“After Season 4, Jim called all the regulars into his trailer and gave us $33,333 each, every single one of us,” Schirripa said. “ Now, there were a lot of big actors—Kelsey Grammer, Ray Romano—and they’re all nice guys, I’m sure, but nobody gave their cast members that kind of money. That’s like buying everybody an SUV. He said, ‘Thanks for sticking by me.’ ”
Edie Falco recalled how playing Tony’s wife made her feel like she was becoming the mob kingpin’s real spouse — to the extent that she started becoming possessive of Gandolfini.
“It was weird to sit down at a table and read with the actresses playing Tony’s girlfriends. Occasionally I would get a sharp twinge at the back of my neck,” she recalled.
“Even years later, I remember when I saw Jim in “God of Carnage” on Broadway, and he was Marcia Gay Harden’s husband, and I had this ‘How come I have to be OK with this?’ kind of feeling.”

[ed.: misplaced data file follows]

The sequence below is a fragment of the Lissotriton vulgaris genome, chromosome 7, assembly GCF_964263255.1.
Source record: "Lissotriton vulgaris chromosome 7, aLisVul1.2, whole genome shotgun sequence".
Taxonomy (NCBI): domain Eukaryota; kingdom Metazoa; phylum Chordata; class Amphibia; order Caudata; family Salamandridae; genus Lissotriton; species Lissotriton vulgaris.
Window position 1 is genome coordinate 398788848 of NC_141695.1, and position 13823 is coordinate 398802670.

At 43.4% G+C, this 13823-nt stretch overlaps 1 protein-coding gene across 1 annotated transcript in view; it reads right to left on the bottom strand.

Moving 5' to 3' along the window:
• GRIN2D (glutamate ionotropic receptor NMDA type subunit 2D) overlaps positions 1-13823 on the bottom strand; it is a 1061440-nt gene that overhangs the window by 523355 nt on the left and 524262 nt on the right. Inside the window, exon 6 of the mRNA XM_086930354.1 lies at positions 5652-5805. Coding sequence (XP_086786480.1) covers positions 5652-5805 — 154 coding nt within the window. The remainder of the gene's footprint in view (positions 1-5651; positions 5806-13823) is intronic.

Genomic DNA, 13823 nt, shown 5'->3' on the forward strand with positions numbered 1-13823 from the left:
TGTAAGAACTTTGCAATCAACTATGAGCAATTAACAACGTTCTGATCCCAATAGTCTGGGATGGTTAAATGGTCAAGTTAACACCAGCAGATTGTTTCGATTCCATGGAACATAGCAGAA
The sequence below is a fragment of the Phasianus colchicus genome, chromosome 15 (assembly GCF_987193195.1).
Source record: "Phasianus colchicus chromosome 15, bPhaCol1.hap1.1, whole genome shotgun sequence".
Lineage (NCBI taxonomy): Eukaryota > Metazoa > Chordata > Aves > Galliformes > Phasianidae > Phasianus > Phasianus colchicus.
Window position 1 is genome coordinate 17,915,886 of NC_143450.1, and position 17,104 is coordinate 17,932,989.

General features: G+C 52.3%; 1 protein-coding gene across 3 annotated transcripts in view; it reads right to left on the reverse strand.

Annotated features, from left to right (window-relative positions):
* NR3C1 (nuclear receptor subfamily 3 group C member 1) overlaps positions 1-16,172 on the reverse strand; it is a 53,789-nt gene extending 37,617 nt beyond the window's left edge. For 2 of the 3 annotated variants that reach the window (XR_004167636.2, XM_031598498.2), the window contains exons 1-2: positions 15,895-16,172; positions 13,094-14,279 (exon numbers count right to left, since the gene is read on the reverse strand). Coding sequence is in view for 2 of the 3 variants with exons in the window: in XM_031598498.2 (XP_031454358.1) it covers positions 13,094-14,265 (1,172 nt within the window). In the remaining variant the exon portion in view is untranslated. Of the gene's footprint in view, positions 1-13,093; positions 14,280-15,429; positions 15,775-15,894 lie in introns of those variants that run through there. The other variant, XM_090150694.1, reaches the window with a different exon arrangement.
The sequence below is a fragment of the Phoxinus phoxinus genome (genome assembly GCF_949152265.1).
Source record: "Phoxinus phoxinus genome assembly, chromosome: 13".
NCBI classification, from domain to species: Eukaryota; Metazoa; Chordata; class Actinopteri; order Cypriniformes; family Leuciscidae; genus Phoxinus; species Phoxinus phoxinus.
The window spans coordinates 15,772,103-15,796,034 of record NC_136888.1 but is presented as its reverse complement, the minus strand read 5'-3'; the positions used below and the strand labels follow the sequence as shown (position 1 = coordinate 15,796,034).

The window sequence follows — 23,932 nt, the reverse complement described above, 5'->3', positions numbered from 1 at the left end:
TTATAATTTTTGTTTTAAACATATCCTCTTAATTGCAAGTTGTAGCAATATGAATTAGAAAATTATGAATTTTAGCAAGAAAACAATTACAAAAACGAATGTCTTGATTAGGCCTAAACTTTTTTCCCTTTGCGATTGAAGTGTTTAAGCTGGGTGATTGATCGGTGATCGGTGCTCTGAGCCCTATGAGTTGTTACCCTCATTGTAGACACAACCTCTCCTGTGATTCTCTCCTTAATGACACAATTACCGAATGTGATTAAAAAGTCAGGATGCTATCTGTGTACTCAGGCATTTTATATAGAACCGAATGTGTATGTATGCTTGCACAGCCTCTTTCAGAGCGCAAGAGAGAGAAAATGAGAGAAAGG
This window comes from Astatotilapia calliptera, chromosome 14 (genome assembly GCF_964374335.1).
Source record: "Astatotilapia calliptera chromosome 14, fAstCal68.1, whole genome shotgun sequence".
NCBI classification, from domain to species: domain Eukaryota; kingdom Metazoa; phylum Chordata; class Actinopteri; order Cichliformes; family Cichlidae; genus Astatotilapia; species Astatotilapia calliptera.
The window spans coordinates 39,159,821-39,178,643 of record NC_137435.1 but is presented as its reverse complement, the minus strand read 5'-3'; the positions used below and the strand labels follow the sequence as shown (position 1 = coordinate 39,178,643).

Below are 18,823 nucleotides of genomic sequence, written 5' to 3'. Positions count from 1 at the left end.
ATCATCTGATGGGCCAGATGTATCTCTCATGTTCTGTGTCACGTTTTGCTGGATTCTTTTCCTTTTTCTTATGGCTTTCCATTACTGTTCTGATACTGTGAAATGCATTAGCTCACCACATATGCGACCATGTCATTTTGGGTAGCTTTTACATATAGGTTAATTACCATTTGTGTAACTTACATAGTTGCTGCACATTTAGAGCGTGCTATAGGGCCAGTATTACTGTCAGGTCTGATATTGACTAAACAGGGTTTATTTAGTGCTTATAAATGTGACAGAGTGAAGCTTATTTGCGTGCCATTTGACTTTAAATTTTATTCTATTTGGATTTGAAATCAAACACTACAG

As for the show’s mysterious ending, Chase defended it by comparing it to movies such as “8 1/2” and “Raging Bull,” saying “ambiguity was very important to me.”
“The Sopranos was ambiguous to the point where, to this day, I’m not really sure whether it was a drama or a comedy,” he said.
“It can be both, but people like to reduce it to one or the other. I know there are the two masks, Comedy and Drama, hanging together. But that’s not the way American audiences seem to break things down.”
While most of the response to “The Sopranos” has been positive from fans and reviewers alike, Gandolfini took umbrage at critics who thought the show celebrated Mafia violence.
“We’d get accused, back then, of glamorizing mobsters, but we were all half-miserable, you know. I don’t think the violence looks appealing at all.
“Everyone paid for the violence in a lot of ways . . . It’s a very violent world and, you know, there’s consequences. I think we showed it, and I think we showed the toll it takes on these people.”